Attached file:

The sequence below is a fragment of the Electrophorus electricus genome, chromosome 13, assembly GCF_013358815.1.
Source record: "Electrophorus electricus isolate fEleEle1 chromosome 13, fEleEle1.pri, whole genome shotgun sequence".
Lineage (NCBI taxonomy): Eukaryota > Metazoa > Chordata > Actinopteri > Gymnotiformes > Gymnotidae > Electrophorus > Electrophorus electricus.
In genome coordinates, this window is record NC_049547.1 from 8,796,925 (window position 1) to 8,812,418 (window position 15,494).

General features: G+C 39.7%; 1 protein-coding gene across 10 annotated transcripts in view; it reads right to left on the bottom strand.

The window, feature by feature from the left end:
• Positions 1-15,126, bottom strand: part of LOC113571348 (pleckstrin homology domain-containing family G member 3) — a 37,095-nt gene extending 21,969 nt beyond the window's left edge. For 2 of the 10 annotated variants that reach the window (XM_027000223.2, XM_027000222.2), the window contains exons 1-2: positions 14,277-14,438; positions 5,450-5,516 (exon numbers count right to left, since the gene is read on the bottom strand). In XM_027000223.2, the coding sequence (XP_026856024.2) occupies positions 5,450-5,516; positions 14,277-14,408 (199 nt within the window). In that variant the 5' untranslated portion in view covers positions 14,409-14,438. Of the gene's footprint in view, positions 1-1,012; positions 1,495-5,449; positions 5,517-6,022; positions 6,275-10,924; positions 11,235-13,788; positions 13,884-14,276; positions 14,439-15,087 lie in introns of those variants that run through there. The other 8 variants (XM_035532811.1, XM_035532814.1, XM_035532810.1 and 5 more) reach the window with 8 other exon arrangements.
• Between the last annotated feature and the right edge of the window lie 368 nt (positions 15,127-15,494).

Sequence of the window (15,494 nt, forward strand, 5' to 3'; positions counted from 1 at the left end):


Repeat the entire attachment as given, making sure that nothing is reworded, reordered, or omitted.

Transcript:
The sequence below is a fragment of the Electrophorus electricus genome, chromosome 13, assembly GCF_013358815.1.
Source record: "Electrophorus electricus isolate fEleEle1 chromosome 13, fEleEle1.pri, whole genome shotgun sequence".
Lineage (NCBI taxonomy): Eukaryota > Metazoa > Chordata > Actinopteri > Gymnotiformes > Gymnotidae > Electrophorus > Electrophorus electricus.
In genome coordinates, this window is record NC_049547.1 from 8,796,925 (window position 1) to 8,812,418 (window position 15,494).

General features: G+C 39.7%; 1 protein-coding gene across 10 annotated transcripts in view; it reads right to left on the bottom strand.

The window, feature by feature from the left end:
• Positions 1-15,126, bottom strand: part of LOC113571348 (pleckstrin homology domain-containing family G member 3) — a 37,095-nt gene extending 21,969 nt beyond the window's left edge. For 2 of the 10 annotated variants that reach the window (XM_027000223.2, XM_027000222.2), the window contains exons 1-2: positions 14,277-14,438; positions 5,450-5,516 (exon numbers count right to left, since the gene is read on the bottom strand). In XM_027000223.2, the coding sequence (XP_026856024.2) occupies positions 5,450-5,516; positions 14,277-14,408 (199 nt within the window). In that variant the 5' untranslated portion in view covers positions 14,409-14,438. Of the gene's footprint in view, positions 1-1,012; positions 1,495-5,449; positions 5,517-6,022; positions 6,275-10,924; positions 11,235-13,788; positions 13,884-14,276; positions 14,439-15,087 lie in introns of those variants that run through there. The other 8 variants (XM_035532811.1, XM_035532814.1, XM_035532810.1 and 5 more) reach the window with 8 other exon arrangements.
• Between the last annotated feature and the right edge of the window lie 368 nt (positions 15,127-15,494).

Sequence of the window (15,494 nt, forward strand, 5' to 3'; positions counted from 1 at the left end):